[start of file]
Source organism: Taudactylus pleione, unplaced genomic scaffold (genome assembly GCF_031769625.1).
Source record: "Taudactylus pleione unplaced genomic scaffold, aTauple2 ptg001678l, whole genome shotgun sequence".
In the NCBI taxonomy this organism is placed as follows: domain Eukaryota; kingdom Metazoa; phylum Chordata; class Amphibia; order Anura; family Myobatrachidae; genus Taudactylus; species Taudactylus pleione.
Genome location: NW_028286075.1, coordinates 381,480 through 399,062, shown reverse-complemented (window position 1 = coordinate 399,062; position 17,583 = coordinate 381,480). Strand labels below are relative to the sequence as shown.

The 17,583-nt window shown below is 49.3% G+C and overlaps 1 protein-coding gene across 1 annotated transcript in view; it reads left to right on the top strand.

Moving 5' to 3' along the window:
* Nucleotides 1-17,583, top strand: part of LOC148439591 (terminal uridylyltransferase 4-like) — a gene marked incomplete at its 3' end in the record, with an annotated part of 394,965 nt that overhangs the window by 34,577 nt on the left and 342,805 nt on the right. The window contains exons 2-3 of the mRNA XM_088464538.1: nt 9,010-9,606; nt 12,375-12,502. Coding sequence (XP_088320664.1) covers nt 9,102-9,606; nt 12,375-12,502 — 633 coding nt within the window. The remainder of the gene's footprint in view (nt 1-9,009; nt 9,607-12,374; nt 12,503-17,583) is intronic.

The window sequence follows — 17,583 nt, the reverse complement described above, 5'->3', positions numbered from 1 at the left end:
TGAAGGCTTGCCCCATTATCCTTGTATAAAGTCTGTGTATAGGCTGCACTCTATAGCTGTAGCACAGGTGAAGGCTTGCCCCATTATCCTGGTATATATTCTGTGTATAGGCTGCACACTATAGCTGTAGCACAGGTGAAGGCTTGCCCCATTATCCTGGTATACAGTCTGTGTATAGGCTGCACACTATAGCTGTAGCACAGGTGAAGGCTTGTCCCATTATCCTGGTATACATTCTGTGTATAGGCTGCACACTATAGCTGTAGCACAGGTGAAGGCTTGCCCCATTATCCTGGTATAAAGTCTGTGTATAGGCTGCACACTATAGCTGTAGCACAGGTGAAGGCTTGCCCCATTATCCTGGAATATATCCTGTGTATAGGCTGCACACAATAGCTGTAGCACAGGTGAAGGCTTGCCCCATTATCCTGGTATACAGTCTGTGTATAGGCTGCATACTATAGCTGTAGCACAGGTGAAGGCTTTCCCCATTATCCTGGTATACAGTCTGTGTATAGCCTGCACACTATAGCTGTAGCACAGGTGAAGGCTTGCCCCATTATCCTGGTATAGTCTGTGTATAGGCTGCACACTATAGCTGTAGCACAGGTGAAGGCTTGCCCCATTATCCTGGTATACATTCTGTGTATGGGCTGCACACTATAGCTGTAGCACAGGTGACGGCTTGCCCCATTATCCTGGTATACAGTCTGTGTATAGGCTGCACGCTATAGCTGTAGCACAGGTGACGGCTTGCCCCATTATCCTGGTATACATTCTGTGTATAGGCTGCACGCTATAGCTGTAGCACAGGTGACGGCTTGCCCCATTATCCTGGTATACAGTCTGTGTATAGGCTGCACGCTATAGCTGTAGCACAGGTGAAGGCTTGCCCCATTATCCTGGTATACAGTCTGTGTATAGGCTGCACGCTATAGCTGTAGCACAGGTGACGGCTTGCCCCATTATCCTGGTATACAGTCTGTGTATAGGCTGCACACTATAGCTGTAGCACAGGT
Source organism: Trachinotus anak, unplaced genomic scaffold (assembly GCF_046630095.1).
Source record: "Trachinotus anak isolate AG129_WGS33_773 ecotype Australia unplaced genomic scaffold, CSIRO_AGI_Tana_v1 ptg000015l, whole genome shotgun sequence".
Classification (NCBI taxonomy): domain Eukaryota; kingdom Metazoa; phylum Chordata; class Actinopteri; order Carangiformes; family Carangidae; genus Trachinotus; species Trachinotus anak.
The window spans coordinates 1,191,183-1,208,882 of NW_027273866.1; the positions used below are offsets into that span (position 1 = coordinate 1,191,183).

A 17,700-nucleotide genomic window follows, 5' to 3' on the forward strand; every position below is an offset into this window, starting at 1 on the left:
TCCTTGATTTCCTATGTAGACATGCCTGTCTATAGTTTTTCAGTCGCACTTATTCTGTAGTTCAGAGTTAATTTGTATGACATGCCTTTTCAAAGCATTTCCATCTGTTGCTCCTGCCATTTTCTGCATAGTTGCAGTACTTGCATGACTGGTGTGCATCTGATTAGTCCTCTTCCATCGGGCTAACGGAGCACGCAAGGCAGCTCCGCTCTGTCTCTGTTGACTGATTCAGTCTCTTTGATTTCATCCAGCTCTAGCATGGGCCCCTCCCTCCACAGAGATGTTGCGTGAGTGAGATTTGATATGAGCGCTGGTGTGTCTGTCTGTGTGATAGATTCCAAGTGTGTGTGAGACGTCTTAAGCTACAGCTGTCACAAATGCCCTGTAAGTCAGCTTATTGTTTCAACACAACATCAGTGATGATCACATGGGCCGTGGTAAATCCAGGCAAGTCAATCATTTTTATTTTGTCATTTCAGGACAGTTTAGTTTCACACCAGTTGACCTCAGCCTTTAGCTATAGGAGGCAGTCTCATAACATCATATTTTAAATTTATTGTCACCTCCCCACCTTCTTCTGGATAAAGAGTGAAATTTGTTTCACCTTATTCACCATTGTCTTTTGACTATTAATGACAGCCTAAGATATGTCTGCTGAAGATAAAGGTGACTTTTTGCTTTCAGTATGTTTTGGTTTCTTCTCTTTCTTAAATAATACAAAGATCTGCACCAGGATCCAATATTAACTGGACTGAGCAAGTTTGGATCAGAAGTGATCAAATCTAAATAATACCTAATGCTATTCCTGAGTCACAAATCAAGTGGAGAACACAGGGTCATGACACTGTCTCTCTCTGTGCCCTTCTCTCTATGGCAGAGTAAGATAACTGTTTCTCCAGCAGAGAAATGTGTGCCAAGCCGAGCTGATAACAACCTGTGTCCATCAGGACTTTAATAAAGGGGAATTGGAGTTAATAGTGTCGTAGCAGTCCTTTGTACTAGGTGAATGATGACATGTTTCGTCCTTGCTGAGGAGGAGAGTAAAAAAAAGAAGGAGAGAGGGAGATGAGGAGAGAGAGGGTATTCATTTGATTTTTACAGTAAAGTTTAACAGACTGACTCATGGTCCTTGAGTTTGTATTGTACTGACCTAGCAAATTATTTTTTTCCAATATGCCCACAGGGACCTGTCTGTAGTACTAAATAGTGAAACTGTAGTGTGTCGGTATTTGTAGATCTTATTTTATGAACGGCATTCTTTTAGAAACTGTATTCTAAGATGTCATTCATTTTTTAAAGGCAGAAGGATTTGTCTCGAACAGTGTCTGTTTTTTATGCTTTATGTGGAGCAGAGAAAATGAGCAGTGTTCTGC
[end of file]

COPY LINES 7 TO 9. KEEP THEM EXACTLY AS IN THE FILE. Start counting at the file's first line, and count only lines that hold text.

* Nucleotides 1-17,583, top strand: part of LOC148439591 (terminal uridylyltransferase 4-like) — a gene marked incomplete at its 3' end in the record, with an annotated part of 394,965 nt that overhangs the window by 34,577 nt on the left and 342,805 nt on the right. The window contains exons 2-3 of the mRNA XM_088464538.1: nt 9,010-9,606; nt 12,375-12,502. Coding sequence (XP_088320664.1) covers nt 9,102-9,606; nt 12,375-12,502 — 633 coding nt within the window. The remainder of the gene's footprint in view (nt 1-9,009; nt 9,607-12,374; nt 12,503-17,583) is intronic.

The window sequence follows — 17,583 nt, the reverse complement described above, 5'->3', positions numbered from 1 at the left end:
TGAAGGCTTGCCCCATTATCCTTGTATAAAGTCTGTGTATAGGCTGCACTCTATAGCTGTAGCACAGGTGAAGGCTTGCCCCATTATCCTGGTATATATTCTGTGTATAGGCTGCACACTATAGCTGTAGCACAGGTGAAGGCTTGCCCCATTATCCTGGTATACAGTCTGTGTATAGGCTGCACACTATAGCTGTAGCACAGGTGAAGGCTTGTCCCATTATCCTGGTATACATTCTGTGTATAGGCTGCACACTATAGCTGTAGCACAGGTGAAGGCTTGCCCCATTATCCTGGTATAAAGTCTGTGTATAGGCTGCACACTATAGCTGTAGCACAGGTGAAGGCTTGCCCCATTATCCTGGAATATATCCTGTGTATAGGCTGCACACAATAGCTGTAGCACAGGTGAAGGCTTGCCCCATTATCCTGGTATACAGTCTGTGTATAGGCTGCATACTATAGCTGTAGCACAGGTGAAGGCTTTCCCCATTATCCTGGTATACAGTCTGTGTATAGCCTGCACACTATAGCTGTAGCACAGGTGAAGGCTTGCCCCATTATCCTGGTATAGTCTGTGTATAGGCTGCACACTATAGCTGTAGCACAGGTGAAGGCTTGCCCCATTATCCTGGTATACATTCTGTGTATGGGCTGCACACTATAGCTGTAGCACAGGTGACGGCTTGCCCCATTATCCTGGTATACAGTCTGTGTATAGGCTGCACGCTATAGCTGTAGCACAGGTGACGGCTTGCCCCATTATCCTGGTATACATTCTGTGTATAGGCTGCACGCTATAGCTGTAGCACAGGTGACGGCTTGCCCCATTATCCTGGTATACAGTCTGTGTATAGGCTGCACGCTATAGCTGTAGCACAGGTGAAGGCTTGCCCCATTATCCTGGTATACAGTCTGTGTATAGGCTGCACGCTATAGCTGTAGCACAGGTGACGGCTTGCCCCATTATCCTGGTATACAGTCTGTGTATAGGCTGCACACTATAGCTGTAGCACAGGT